'Awesome Autumn' Event at EDS Benefits Animal Group
A local school event has raised almost $700 in pet food to support an animal advocacy group.
More than 350 students, parents, teachers and administrative personnel at Episcopal Day School attended the two-day annual “Awesome Autumn” event last week, a “part-carnival, part-charity” festival designed to teach children from preschool to fifth grade the importance of social responsibility.
Maureen Horansky, founder of the Animal Advocates of Moore County organization, was the guest speaker at Thursday morning chapel. Her group was the designated charity and received donations from the students to further the mission of AAMC.
Thursday’s event began with a message to the children on the need for kindness, delivered by the Rev. Amy Huacani, of Emmanuel Episcopal Church.
“Many of the children come from families who have animals, so the theme of kindness seemed to be well-received,” Huacani said. “I related the story of Bartimaeus, who was blind, and how he asked Jesus for mercy, which we call ‘loving kindness.’ Jesus responded by healing him with kindness, which I pointed out to the children was a good way to treat others.
“The students were attentive and responsive to the message, and that theme was a perfect fit for Ms. Horansky’s discussion that followed.”
Horansky took Huacani’s words of compassion and expanded them to include animals.
“A big problem in this area concerns the fate of dogs left tied outside for 24 hours a day,” Horansky said. “In the summer, they will have water left out for them, but often the dogs knock the buckets over. If it is 100 degrees that day, when the children come home their dog may have died. I explained to the Episcopal Day School students in a more roundabout way how they could try to prevent this very big problem from taking place by bringing their pets indoors.”
With her pet toy poodle, “Molly Cue” (short for molecule because of her diminutive size), Horansky showed the children photos of dogs chained outside along with photos of those indoors.
“I explained to them that it gets really hot and cold outside, and pets need to be taken care of,” she said. “I told them that if they have a pet, he or she needs to get lots of attention, food and water, and that you have to give them plenty of love.”
Fourth-grade student Max Hildebrand appreciated the kindness to animals message.
“The animals on the poster were really cute,” he said. “We should donate to Animal Advocates because there are a lot of really cute dogs that don't have homes.”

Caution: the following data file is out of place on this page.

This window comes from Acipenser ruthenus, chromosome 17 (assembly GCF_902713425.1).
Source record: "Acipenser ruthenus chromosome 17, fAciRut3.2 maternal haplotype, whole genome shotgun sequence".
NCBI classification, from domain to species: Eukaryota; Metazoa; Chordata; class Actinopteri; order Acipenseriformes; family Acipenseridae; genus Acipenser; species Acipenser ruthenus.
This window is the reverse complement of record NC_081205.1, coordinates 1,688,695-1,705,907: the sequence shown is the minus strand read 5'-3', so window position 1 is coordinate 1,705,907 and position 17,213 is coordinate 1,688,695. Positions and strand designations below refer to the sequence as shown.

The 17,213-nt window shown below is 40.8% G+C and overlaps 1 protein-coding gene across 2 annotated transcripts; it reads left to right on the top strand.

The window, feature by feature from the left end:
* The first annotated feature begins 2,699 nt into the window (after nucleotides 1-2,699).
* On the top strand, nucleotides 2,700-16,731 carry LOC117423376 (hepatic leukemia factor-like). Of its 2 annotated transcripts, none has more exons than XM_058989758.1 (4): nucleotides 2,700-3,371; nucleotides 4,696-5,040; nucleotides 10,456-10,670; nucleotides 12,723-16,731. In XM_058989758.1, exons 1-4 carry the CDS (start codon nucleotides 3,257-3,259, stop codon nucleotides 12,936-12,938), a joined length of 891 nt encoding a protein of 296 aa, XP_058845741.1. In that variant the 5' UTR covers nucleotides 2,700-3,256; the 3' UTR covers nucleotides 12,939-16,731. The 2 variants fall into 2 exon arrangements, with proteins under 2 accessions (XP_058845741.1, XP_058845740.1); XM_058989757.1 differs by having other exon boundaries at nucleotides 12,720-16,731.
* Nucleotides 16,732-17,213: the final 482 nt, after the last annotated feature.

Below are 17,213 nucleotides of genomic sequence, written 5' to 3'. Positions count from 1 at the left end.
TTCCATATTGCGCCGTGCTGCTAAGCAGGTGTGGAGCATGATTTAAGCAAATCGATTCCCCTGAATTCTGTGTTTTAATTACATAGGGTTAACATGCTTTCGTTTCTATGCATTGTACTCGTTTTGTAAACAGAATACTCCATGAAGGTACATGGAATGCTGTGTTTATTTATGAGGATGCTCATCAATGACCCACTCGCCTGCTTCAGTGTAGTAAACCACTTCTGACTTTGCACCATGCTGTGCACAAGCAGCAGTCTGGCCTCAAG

Following the presentation, the students formed a line to pet Molly Cue.
“The children were wonderful,” Horansky said.
Friday’s half of the celebration was all about fun as the children gathered in costume to celebrate the season. Games took place, including pumpkin bowling, a beanbag toss, Plinko and hula hoops. A cake walk was also featured.
At the invitation of Huacani and other school personnel, students brought bags or cans of dog and cat food to Friday’s event as a donation to assist animals placed in foster homes by AAMC.
Parent Lisa Oldroyd, co-chair of Awesome Autumn, was also in charge of the pet food drive.
“Donating dog and cat food was an example of a way children can help be kind to animals,” Oldroyd said. “It was a great way to tie in the theme of kindness that was expressed to the students on the previous day.”
Horansky said the donated goods were “just wonderful.”
“We don’t have a kennel at AAMC, and all the animals that come to us first go to the vet and then to a fostering family,” she said. “We have to pay the bills and supply food to these fosterers, so this donation will be a tremendous help.”
Episcopal Day School Headmaster Michael Cerkovnik thanked the organizers and participants for what he called “a grand event.”
“This is a prime example of the fun, caring community we have at EDS,” he said. “I am proud to be a member of it and can’t wait to see what the rest of the year holds for future fun events.”
Contact John Lentz at (910) 693-2479 or jlentz@thepilot. com.
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